Chikungunya virus presence: not present
Zika virus presence: not recently reported
Japanese encephalitis presence: no
Cutaneous leishmaniasis presence: endemic
Visceral leishmaniasis presence: endemic
Onchocerciasis presence: non-endemic
Schistosomiasis presence: none
Tick-borne encephalitis status: possible risk
Chagas disease presence: none
Typhoid fever presence: endemic
African trypanosomiasis presence: none
Plague status: present
Rift Valley fever status: not present
Lassa fever status: not present
Polio status: not endemic
Ebola outbreaks: no
Meningococcal meningitis hotspot: no
Climate: temperate; hot, dry summers with mild, wet winters; harsher in interior
Terrain: high central plateau (Anatolia); narrow coastal plain; several mountain ranges
Natural disaster risk: moderate
Natural hazards: severe earthquakes, especially in northern Turkey, along an arc extending from the Sea of Marmara to Lake Van
Tropical storms: few/none
Volcanic activity: limited volcanic activity; its three historically active volcanoes; Ararat, Nemrut Dagi, and Tendurek Dagi have not erupted since the 19th century or earlier
Previous earthquake(s) with over 1,000 fatalities: yes
Government type: republican parliamentary democracy
Socio-economic development score: 7/10 (high levels of socio-economic development)
Adult literacy rate: 95%
Unemployment rate: moderately high
Civil liberties: restricted
Investment rating: rated sub-investment or speculative grade by at least two major ratings agencies
Corruption levels: moderate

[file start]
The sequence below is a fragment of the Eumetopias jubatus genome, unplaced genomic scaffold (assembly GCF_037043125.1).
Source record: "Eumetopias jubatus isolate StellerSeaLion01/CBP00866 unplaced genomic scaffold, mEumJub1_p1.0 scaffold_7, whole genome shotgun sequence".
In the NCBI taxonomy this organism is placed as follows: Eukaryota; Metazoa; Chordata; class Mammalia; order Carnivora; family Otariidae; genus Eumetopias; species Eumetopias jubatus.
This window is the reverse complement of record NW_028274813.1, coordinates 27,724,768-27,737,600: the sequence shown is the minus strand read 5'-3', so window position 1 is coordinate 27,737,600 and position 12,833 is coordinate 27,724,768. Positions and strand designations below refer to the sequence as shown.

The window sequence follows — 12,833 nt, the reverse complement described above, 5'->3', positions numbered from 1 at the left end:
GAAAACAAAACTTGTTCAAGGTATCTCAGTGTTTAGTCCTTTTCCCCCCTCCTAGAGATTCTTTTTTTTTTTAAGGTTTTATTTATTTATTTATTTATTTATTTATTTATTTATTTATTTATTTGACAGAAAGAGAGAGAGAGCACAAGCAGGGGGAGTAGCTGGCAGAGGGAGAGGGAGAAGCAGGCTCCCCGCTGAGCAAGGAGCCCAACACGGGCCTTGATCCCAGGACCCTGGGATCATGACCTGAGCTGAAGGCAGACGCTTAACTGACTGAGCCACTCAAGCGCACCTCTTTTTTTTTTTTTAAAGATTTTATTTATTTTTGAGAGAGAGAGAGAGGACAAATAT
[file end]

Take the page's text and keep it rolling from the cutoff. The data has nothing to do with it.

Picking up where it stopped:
Same-sex sexual activity: legal
Death penalty: abolished
Languages: Turkish (official), Kurdish, other minority languages
Ethnic groups: Turkish 70-75%, Kurdish 18%, other minorities 7-12%
Beliefs: Muslim 99.8% (mostly Sunni), other 0.2% (mostly Christians and Jews)
- The following advice has been compiled by travel safety specialists and ex-special forces personnel.
- However, please note that it is of a general nature only and may not reflect the reality of your circumstances.
- Ensure you have proper insurance cover in place.
- Select good quality accommodation and properly prepare for any tasks, excursions or other activities you have to undertake.
- Be mindful of local laws and cultural norms, bearing in mind that they might be different to what you are accustomed to.
- Consider conducting or obtaining a risk assessment specific to you, your profile and your trip, task or operation.
- This should take into account the likelihood of potential risks affecting you, as well as the likely impact they will have, and will help you decide, depending on your risk appetite and implementable risk mitigation measures, whether or not you should proceed.
Foreign government warnings
- Pay attention to the advice issued by your government and/or other countries (such as the US or UK).
- For most travellers, it will be very much advisable to avoid any areas deemed to be high-risk by official government bodies.